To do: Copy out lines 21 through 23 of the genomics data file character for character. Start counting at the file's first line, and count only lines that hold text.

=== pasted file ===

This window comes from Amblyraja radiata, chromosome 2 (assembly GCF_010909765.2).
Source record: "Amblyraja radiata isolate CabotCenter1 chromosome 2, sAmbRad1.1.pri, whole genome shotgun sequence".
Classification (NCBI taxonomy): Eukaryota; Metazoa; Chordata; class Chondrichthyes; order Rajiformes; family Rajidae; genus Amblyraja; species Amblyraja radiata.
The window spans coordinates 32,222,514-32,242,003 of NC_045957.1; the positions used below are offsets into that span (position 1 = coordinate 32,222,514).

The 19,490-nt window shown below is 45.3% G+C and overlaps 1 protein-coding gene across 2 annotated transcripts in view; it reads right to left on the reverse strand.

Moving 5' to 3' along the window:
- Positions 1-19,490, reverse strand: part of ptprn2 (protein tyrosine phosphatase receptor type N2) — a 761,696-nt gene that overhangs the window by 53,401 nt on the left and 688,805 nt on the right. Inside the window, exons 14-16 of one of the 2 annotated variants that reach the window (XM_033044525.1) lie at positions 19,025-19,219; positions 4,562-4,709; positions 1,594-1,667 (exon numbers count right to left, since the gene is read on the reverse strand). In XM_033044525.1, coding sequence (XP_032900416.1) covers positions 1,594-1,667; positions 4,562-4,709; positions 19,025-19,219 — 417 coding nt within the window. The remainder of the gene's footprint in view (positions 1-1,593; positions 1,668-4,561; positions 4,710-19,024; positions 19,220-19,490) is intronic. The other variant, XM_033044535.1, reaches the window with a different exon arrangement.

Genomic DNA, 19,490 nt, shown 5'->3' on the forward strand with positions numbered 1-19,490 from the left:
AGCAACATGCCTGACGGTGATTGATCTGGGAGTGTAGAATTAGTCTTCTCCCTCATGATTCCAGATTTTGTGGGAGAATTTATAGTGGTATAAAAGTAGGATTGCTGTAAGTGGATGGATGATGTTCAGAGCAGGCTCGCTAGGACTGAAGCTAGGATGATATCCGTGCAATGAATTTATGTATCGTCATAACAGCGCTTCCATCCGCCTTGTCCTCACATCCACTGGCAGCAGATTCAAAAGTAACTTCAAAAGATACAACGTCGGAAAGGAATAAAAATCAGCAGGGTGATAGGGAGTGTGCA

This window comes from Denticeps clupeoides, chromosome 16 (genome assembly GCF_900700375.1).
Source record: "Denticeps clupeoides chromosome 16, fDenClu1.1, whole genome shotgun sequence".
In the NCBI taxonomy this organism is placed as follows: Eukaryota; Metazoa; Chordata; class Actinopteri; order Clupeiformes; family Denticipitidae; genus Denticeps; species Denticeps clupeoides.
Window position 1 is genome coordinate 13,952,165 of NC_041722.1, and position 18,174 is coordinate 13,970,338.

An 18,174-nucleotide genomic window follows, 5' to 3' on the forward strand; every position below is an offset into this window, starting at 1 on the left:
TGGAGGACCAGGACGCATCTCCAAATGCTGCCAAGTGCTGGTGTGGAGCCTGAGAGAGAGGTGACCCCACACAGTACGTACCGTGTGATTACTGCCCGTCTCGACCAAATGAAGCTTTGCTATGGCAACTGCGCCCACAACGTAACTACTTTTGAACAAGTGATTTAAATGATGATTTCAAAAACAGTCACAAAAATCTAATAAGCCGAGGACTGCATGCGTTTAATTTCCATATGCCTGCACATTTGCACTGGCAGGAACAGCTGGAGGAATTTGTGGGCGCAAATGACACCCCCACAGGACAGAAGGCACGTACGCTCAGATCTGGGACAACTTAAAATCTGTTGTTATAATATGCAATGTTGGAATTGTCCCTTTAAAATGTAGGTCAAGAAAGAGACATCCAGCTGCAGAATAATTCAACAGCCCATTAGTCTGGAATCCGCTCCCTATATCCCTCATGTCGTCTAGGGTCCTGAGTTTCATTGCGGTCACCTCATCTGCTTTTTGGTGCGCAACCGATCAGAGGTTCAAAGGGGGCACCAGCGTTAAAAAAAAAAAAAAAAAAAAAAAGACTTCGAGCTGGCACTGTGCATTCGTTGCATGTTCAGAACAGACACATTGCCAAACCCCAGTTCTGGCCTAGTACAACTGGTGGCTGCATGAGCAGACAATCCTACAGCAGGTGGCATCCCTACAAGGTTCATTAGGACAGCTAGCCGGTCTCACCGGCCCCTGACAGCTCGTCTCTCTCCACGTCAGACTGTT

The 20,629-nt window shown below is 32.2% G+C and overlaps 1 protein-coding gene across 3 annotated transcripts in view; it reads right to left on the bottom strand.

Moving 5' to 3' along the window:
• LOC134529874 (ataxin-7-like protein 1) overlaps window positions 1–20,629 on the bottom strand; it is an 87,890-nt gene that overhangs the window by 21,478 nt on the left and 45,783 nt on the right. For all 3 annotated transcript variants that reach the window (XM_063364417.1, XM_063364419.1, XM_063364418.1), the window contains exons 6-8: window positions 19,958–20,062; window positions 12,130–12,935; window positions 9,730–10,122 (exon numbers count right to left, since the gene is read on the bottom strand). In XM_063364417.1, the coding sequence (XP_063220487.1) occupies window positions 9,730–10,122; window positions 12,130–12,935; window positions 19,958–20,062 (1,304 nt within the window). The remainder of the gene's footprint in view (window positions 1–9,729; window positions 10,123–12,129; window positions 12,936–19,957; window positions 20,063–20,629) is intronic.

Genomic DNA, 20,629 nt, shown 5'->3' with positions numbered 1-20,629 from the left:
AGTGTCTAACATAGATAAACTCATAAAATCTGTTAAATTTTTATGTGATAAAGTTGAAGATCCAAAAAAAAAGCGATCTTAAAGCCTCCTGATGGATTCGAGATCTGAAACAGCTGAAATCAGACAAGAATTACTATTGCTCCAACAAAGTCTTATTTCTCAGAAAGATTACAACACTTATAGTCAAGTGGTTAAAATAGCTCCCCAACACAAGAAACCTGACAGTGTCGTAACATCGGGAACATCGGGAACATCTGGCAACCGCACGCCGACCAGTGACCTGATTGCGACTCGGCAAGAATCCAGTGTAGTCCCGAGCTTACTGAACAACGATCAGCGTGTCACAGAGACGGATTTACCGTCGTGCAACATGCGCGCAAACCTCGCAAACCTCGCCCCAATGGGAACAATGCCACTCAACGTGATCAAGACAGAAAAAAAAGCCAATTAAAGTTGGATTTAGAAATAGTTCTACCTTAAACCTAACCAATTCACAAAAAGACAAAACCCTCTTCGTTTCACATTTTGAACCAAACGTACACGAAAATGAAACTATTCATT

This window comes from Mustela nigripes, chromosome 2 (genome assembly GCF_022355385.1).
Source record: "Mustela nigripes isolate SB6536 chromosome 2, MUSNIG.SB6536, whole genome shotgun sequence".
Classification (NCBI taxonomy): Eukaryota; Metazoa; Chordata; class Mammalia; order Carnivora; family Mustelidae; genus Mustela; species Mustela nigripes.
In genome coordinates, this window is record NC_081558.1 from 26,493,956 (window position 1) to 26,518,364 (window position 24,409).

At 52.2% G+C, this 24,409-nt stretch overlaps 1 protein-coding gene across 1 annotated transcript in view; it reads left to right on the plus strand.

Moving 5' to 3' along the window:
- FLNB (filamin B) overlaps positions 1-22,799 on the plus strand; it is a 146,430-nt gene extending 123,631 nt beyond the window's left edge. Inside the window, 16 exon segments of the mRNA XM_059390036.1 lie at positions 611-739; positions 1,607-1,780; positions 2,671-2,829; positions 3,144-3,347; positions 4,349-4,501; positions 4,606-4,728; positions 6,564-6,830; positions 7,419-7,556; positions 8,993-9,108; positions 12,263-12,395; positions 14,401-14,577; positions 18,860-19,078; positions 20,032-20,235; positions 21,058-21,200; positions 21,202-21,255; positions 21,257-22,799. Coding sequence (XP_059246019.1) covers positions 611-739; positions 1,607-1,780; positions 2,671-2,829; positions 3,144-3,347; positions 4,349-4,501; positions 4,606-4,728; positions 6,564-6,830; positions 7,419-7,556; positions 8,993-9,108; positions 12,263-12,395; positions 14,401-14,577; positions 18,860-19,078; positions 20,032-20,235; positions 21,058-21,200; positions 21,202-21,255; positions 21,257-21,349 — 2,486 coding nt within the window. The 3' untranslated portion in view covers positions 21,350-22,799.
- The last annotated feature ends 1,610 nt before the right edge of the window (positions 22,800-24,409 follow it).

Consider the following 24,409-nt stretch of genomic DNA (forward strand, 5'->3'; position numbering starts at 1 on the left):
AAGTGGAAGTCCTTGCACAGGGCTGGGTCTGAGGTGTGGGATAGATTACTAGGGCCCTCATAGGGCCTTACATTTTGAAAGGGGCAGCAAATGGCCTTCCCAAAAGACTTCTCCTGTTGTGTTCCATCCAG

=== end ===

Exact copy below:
This window comes from Mustela nigripes, chromosome 2 (genome assembly GCF_022355385.1).
Source record: "Mustela nigripes isolate SB6536 chromosome 2, MUSNIG.SB6536, whole genome shotgun sequence".
Classification (NCBI taxonomy): Eukaryota; Metazoa; Chordata; class Mammalia; order Carnivora; family Mustelidae; genus Mustela; species Mustela nigripes.